Cytoplasmic Microinjection of piggyBac Transposase mRNA and Transposon Vectors for Efficient In Vitro Production of Transgenic Porcine Parthenotes
Rico Miyagasako 1,†, Hansol Jin 2, Satoshi Watanabe 3, Kazuchika Miyoshi 2, Emi Inada 4, Masahiro Sato 1,‡,*
Section of Gene Expression Regulation, Frontier Science Research Center, Kagoshima University, Kagoshima 890-8544, Japan
Laboratory of Animal Reproduction, Faculty of Agriculture, Kagoshima University, Kagoshima 890-0065, Japan
Animal Genome Unit, Institute of Livestock and Grassland Science, National Agriculture and Food Research Organization (NARO), 2 Ikenodai, Tsukuba, Ibaraki 305-0901, Japan
Department of Pediatric Dentistry, Graduate School of Medical and Dental Sciences, Kagoshima University, Kagoshima 890-8544, Japan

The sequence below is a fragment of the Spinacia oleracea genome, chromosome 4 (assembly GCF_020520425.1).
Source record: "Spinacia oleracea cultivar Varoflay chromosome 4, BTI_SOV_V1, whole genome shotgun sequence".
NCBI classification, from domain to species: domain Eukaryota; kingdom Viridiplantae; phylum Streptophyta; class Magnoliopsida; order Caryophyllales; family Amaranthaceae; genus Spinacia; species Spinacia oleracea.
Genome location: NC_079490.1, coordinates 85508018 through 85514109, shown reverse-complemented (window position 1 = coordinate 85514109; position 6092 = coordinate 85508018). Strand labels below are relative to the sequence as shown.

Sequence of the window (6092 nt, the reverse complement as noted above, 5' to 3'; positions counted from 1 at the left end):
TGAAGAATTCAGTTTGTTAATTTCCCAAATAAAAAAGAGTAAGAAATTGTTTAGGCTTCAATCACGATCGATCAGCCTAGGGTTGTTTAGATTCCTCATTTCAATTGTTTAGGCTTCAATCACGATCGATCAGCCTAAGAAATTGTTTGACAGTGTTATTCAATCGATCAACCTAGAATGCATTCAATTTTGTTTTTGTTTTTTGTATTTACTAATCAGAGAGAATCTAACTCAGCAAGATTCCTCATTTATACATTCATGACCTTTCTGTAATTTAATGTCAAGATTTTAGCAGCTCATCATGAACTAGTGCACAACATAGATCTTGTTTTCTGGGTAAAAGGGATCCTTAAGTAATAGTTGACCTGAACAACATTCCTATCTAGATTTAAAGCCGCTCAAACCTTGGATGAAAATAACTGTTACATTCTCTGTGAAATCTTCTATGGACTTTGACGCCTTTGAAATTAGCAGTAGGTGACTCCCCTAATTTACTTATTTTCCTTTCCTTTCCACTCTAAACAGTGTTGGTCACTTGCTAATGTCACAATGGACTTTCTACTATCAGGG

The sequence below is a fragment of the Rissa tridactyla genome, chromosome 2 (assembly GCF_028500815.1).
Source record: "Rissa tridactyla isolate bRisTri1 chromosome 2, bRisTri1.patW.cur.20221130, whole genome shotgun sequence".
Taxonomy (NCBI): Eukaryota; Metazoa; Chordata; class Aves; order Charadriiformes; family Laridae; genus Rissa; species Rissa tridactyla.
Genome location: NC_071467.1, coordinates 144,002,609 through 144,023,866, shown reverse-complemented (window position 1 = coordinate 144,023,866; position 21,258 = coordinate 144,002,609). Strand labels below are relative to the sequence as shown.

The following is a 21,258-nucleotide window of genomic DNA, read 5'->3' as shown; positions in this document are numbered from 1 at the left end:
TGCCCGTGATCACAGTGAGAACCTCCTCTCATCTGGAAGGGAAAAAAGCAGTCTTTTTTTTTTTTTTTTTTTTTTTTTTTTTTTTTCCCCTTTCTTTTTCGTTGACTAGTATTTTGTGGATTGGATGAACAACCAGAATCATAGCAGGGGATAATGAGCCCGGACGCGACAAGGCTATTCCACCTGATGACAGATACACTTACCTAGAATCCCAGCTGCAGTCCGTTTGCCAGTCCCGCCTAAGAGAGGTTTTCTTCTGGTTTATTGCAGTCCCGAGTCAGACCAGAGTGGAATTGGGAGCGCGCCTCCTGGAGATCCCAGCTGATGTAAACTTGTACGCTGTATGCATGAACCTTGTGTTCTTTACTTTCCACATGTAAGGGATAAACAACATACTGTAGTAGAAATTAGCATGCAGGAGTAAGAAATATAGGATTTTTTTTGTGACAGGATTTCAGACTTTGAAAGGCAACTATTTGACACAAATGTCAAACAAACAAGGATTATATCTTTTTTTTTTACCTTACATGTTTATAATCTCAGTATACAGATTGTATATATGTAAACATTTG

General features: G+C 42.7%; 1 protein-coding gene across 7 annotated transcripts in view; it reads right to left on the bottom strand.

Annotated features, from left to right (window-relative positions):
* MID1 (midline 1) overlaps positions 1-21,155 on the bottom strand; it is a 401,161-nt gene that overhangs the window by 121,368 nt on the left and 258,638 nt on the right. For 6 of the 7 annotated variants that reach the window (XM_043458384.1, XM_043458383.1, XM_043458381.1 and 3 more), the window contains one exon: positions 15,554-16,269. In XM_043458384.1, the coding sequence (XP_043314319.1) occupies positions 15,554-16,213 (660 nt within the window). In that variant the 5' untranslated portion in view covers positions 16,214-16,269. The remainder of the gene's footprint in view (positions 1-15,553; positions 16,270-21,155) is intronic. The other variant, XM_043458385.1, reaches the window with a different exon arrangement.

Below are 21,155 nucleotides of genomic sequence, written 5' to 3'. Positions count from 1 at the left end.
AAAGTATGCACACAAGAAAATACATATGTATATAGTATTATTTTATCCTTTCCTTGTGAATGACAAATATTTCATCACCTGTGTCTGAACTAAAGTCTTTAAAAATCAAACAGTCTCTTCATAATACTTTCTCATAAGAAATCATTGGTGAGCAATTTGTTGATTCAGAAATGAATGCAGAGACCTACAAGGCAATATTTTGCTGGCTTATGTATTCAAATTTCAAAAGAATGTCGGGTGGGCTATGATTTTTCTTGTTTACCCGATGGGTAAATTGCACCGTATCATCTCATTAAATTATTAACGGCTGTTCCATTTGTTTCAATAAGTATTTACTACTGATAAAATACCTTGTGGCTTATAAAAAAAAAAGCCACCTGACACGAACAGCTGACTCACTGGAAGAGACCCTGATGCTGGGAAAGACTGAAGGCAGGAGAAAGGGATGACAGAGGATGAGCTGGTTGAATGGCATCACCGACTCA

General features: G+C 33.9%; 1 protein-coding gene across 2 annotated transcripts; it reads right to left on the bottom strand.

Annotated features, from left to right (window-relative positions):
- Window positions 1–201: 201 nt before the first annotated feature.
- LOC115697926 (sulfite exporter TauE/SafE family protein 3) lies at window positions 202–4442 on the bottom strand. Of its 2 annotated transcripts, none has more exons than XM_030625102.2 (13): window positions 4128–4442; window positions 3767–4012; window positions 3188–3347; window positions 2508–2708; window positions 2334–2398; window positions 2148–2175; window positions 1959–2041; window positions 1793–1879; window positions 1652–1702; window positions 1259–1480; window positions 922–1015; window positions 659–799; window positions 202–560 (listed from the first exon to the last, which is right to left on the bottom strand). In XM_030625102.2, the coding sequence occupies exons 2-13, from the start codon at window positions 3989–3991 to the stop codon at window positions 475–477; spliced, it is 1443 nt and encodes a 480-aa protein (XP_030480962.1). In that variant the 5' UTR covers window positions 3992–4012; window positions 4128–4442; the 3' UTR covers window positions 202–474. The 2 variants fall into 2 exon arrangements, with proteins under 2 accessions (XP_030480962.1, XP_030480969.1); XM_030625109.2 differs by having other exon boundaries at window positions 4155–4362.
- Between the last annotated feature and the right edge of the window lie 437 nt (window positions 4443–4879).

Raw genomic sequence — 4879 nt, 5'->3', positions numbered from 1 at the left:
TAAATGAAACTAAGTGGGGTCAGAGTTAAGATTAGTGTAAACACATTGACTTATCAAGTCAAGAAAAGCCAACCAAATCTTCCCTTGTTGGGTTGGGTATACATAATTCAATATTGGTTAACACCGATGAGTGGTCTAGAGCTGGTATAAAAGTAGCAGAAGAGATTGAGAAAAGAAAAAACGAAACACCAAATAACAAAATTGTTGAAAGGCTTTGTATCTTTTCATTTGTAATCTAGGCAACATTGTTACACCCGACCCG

† Current Affiliation: The Education and Research Support Center and Animal Care Center, School of Medicine, Tokai University, Shimokasuya, Isehara, Kanagawa 259-1193, Japan
‡ Current Affiliation: Department of Genome Medicine, National Center for Child Health and Development, 2-10-1 Okura, Setagaya, Tokyo 157-8535, Japan
* Correspondence: Masahiro Sato
Academic Editor: Andrés Moya
Special Issue: Somatic Cell Genetics and Its Applications
Received: July 07, 2022 | Accepted: September 15, 2022 | Published: September 29, 2022
OBM Genetics 2022, Volume 6, Issue 3, doi:10.21926/obm.genet.2203166
Recommended citation: Miyagasako R, Jin H, Watanabe S, Miyoshi K, Inada E, Sato M. Cytoplasmic Microinjection of piggyBac Transposase mRNA and Transposon Vectors for Efficient In Vitro Production of Transgenic Porcine Parthenotes. OBM Genetics 2022; 6(3): 166; doi:10.21926/obm.genet.2203166.